Water from the Colorado–Big Thompson Project filled twelve reservoirs. One of the largest was named after the granite formation that towers over Fort Collins: Horsetooth Mountain. Construction of Horsetooth Reservoir took place between 1946 and 1949. Snowmelt from the Colorado River Basin was diverted via the Colorado–Big Thompson Project’s infrastructure to Flatiron and Pinewood Reservoirs west of Loveland, where it was channeled through the Hansen Feeder Canal near Masonville to the new reservoir. The reservoir submerged the sparsely populated town of Stout and made travel to Fort Collins difficult for those living in the foothills, but promised benefits to those in Fort Collins and northern Colorado.
In 1951 dam operators released the first irrigation flows from Horsetooth Reservoir to the Cache la Poudre River, satisfying decades-old demands from northern Colorado farmers. The water from the reservoir is channeled north through a series of canals, where it is then brought to the Cache la Poudre near Bellvue. The water is then diverted from the river to ditches that water farms across Larimer and Weld Counties.
In addition to watering farms, Horsetooth Reservoir changed the way people interacted with the foothills west of Fort Collins. The booming post–World War II economy produced increased demand for outdoor recreation. With the affordable automobile, expanding interstate system, and paid time off, a growing number of middle-class families could more easily take vacations and enjoy the outdoors. In the years after its completion, Horsetooth Reservoir and the surrounding land became a popular recreation destination.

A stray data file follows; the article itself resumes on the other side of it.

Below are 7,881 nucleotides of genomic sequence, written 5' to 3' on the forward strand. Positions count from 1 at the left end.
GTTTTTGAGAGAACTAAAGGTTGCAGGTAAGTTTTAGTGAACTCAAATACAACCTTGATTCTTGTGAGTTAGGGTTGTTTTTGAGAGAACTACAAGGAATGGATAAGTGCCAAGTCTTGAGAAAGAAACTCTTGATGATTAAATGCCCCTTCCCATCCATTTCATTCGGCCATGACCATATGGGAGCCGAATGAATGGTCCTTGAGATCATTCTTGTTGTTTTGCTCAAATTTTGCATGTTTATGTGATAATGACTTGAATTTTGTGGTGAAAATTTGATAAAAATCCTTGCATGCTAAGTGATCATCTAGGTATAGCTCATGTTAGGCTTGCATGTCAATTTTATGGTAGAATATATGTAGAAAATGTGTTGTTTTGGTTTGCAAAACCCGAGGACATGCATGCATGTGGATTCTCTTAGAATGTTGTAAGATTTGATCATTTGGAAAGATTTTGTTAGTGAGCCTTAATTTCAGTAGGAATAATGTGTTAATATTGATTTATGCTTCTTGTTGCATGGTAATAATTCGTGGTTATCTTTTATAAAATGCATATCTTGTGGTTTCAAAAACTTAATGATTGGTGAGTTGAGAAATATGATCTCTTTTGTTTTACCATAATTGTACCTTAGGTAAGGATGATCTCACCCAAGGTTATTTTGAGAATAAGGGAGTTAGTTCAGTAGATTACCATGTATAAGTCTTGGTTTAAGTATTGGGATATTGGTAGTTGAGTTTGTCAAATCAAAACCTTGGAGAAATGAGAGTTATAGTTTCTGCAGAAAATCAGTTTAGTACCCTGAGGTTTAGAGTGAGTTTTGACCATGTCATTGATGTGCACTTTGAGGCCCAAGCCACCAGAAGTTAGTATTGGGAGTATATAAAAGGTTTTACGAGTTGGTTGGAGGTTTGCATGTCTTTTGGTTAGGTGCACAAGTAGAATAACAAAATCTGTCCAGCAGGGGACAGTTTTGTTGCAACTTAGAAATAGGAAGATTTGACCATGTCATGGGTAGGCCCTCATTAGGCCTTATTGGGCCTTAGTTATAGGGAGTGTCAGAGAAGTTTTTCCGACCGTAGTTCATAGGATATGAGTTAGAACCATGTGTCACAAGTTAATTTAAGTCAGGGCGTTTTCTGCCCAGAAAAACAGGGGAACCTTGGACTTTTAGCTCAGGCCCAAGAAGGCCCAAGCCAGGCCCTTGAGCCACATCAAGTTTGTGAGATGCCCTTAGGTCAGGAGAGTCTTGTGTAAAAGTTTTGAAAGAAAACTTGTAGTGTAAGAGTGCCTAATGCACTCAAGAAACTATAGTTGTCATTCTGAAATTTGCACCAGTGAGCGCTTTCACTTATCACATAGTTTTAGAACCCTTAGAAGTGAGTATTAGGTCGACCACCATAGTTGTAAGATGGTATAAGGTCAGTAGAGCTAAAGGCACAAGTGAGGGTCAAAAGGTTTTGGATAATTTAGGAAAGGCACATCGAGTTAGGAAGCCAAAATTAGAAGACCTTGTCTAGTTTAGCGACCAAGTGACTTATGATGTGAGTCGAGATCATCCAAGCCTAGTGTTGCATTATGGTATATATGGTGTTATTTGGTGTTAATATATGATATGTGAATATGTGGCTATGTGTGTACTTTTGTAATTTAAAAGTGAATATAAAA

The state of Colorado improved Horsetooth’s recreation capacity when it bought a large swath of ranch land west of the reservoir to create Lory State Park in 1967. From the 1960s to the present, recreational opportunities around the reservoir continued to grow. Larimer County and the city of Fort Collins established picnic areas next to the reservoir, as well as trail systems that run alongside the reservoir to the east and up to Horsetooth Mountain to the west. Larimer County built boat-in campgrounds on the shoreline at the southern end of the reservoir, near the old site of Stout.
Today, the reservoir remains a popular recreation destination. It is common in the summertime to see it filled with boats, its adjacent trails busy with hikers and bikers, and families enjoying the picturesque scenery along its banks.